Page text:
What Is Method and Style?

This year marks the fifteenth anniversary of Method and Style, and over the years it has held up well. Method and Style is a set of conventions layered on top of the BPMN standard - and, more recently, DMN and CMMN as well - intended to make the meaning of the model clear and complete from the printed diagrams alone. As a standard based on diagrams, BPMN promises "What you see is what you get,"

Instance Alignment in BPMN

One of the most common mistakes beginners make with BPMN stems from lack of clarity as to what exactly BPMN means by a process. A BPMN process is a defined set of sequences of activities, performed repeatedly in the course of business, starting from some triggering event and leading to some final state. The key word here is "repeatedly". The same process definition is followed by each instance of the process.

DMN: Validating Data Input

Last month we discussed a valuable low-code implementation pattern using Business Automation Services to create event-driven database apps in the cloud. Upon receipt of a business event - a REST API call - the pattern involves a straight-through process that retrieves various database records, calls a decision service to generate additional records, and then inserts the new records in the database. The beauty of this pattern is that by using BPMN, DMN, and OData, subject matter experts can create executable implementations themselves without developer resources, greatly increasing business agility.

Standardizing BPMN Labels

In my BPMN Method and Style training, I show the following BPMN and ask students, "What does this diagram say?" You really cannot tell. It says something happens and then either the process ends or something else happens. Not very informative. But if you run Validation against the rules of the BPMN spec... no errors! As far as the spec is concerned, it's perfect. But if the goal is to communicate the process logic, it's useless.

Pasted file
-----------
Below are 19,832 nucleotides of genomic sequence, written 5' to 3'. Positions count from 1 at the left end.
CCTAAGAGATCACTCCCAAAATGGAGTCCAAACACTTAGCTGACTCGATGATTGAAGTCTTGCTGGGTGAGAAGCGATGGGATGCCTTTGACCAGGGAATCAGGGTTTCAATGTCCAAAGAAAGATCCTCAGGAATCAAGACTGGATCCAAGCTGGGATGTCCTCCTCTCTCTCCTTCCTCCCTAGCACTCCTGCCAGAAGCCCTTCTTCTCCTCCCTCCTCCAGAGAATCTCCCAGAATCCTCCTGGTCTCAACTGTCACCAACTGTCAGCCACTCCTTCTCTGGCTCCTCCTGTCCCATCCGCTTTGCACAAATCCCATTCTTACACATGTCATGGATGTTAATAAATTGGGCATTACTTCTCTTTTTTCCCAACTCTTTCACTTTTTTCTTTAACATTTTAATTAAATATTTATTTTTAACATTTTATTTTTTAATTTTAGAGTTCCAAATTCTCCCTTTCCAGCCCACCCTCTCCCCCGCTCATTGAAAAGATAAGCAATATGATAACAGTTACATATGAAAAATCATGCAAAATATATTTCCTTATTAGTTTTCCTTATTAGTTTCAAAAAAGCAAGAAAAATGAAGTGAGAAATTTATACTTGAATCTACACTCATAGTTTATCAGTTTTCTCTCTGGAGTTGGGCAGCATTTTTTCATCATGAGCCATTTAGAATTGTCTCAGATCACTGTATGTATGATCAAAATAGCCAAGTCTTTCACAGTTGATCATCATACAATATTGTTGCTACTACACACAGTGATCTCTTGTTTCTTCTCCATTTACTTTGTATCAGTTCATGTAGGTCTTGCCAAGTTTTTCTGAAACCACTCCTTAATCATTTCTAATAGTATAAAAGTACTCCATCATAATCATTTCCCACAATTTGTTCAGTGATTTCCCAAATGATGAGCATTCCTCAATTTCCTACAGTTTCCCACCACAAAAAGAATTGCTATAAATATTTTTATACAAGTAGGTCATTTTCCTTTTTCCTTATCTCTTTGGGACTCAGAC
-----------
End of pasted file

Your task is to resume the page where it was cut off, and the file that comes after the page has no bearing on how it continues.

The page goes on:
Interrupting Events in Automation

In my BPMN Method and Style training, we use examples like the one below to illustrate the difference between interrupting and non-interrupting boundary events: Here an Order process with four subprocesses could possibly be cancelled by the Customer at any time. As you can see, a single physical Cancellation message from Customer is modeled as multiple message flows. That's because the Cancellation message is caught by four different message boundary events, representing four different ways the message is handled depending the state of the process when Cancellation occurs.

Low-Code Business Automation is DMN's Killer App

[This post is my presentation at Decision Camp 2022, delivered September 27, 2022.] As a longtime DMN practitioner and from the beginning one of its biggest boosters, I am what you call a true believer. But while DMN continues to gain traction, even I would have to admit it has so far underperformed in the marketplace. The industry analysts say, "OK, we're aware of it... But what's the killer app?" It may not be what you think.

BPMN's Magic Event Type

Occasionally in my BPMN Method and Style training, a student will submit a Certification exercise containing a Conditional event. I have always rejected that. Conditional events are not part of Method and Style, and that's because I have always considered them to mean "some magic occurs". According to the spec, a Conditional event may be used either as the Start event of a process or event subprocess, a Catching Intermediate event, or a Boundary event, triggered when its Boolean expression attribute becomes true.

Executable BPMN vs Method and Style

For many years my work has focused on non-executable BPMN using a set of conventions called Method and Style. In the past year or two I have turned my attention to Low-Code Business Automation, based on executable BPMN. When I wrote my book BPMN Method and Style - over a decade ago! - I imagined that harmonizing executable BPMN with Method and Style would be a natural thing, but that never happened.

Cloud Datastores Simplify Business Automation

Cloud datastores are a new feature of the Trisotech Automation platform. They are most useful in BPMN, but they can serve also as input data in DMN. Datastores are a standard BPMN element representing persisted storage, accessed by a process task via data association but available for external access as well. In Trisotech's implementation, each datastore is a single relational table. It acts like a database but requires none of the extra work involved in using something like OData.

Stateful Decision Models

Recently I viewed a DecisionCamp presentation on an application of DMN to a public-facing portal in the Netherlands for what we call in the USA building permits. Here is the link. The scope of the project is impressive, combining regulations defined at the national, provincial, and municipal level, plus those of special districts. The ultimate decision on what kind of permit is required depends on not only the location of the property but the nature of the property improvement.